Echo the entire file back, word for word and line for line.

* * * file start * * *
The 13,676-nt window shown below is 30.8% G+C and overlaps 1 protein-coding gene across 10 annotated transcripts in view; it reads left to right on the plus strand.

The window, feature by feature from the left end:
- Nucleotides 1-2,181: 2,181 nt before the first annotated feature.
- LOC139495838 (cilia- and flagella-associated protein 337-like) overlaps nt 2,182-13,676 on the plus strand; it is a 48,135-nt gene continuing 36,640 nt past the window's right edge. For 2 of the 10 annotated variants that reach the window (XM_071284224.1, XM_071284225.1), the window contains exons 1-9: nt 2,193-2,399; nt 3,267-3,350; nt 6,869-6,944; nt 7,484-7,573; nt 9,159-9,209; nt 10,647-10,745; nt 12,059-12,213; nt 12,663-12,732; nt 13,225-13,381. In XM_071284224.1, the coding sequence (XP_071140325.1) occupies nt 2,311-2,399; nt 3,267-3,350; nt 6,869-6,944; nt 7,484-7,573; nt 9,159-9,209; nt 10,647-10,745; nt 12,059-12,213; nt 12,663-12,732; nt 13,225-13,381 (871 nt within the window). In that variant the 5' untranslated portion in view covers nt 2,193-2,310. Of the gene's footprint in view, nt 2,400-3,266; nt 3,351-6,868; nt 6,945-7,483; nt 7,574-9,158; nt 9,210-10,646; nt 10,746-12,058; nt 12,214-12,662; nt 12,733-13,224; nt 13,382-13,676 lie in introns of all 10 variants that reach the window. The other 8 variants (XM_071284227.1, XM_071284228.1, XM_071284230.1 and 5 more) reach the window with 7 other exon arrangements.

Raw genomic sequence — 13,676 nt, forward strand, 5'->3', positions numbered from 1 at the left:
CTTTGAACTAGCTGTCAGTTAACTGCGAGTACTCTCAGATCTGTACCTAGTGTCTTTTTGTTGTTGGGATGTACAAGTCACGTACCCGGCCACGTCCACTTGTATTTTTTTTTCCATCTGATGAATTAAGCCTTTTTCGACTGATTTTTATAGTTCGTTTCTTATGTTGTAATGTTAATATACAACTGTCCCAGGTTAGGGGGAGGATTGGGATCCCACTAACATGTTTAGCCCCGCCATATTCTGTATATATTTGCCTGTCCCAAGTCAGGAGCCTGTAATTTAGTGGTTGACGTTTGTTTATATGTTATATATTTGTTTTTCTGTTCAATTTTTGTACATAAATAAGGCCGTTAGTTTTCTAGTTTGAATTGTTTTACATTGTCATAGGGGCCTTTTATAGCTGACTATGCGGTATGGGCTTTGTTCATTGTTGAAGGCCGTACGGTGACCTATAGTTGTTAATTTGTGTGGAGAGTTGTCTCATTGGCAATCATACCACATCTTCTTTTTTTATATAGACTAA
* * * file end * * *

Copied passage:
The 13,676-nt window shown below is 30.8% G+C and overlaps 1 protein-coding gene across 10 annotated transcripts in view; it reads left to right on the plus strand.

The window, feature by feature from the left end:
- Nucleotides 1-2,181: 2,181 nt before the first annotated feature.
- LOC139495838 (cilia- and flagella-associated protein 337-like) overlaps nt 2,182-13,676 on the plus strand; it is a 48,135-nt gene continuing 36,640 nt past the window's right edge. For 2 of the 10 annotated variants that reach the window (XM_071284224.1, XM_071284225.1), the window contains exons 1-9: nt 2,193-2,399; nt 3,267-3,350; nt 6,869-6,944; nt 7,484-7,573; nt 9,159-9,209; nt 10,647-10,745; nt 12,059-12,213; nt 12,663-12,732; nt 13,225-13,381. In XM_071284224.1, the coding sequence (XP_071140325.1) occupies nt 2,311-2,399; nt 3,267-3,350; nt 6,869-6,944; nt 7,484-7,573; nt 9,159-9,209; nt 10,647-10,745; nt 12,059-12,213; nt 12,663-12,732; nt 13,225-13,381 (871 nt within the window). In that variant the 5' untranslated portion in view covers nt 2,193-2,310. Of the gene's footprint in view, nt 2,400-3,266; nt 3,351-6,868; nt 6,945-7,483; nt 7,574-9,158; nt 9,210-10,646; nt 10,746-12,058; nt 12,214-12,662; nt 12,733-13,224; nt 13,382-13,676 lie in introns of all 10 variants that reach the window. The other 8 variants (XM_071284227.1, XM_071284228.1, XM_071284230.1 and 5 more) reach the window with 7 other exon arrangements.

Raw genomic sequence — 13,676 nt, forward strand, 5'->3', positions numbered from 1 at the left:
CTTTGAACTAGCTGTCAGTTAACTGCGAGTACTCTCAGATCTGTACCTAGTGTCTTTTTGTTGTTGGGATGTACAAGTCACGTACCCGGCCACGTCCACTTGTATTTTTTTTTCCATCTGATGAATTAAGCCTTTTTCGACTGATTTTTATAGTTCGTTTCTTATGTTGTAATGTTAATATACAACTGTCCCAGGTTAGGGGGAGGATTGGGATCCCACTAACATGTTTAGCCCCGCCATATTCTGTATATATTTGCCTGTCCCAAGTCAGGAGCCTGTAATTTAGTGGTTGACGTTTGTTTATATGTTATATATTTGTTTTTCTGTTCAATTTTTGTACATAAATAAGGCCGTTAGTTTTCTAGTTTGAATTGTTTTACATTGTCATAGGGGCCTTTTATAGCTGACTATGCGGTATGGGCTTTGTTCATTGTTGAAGGCCGTACGGTGACCTATAGTTGTTAATTTGTGTGGAGAGTTGTCTCATTGGCAATCATACCACATCTTCTTTTTTTATATAGACTAA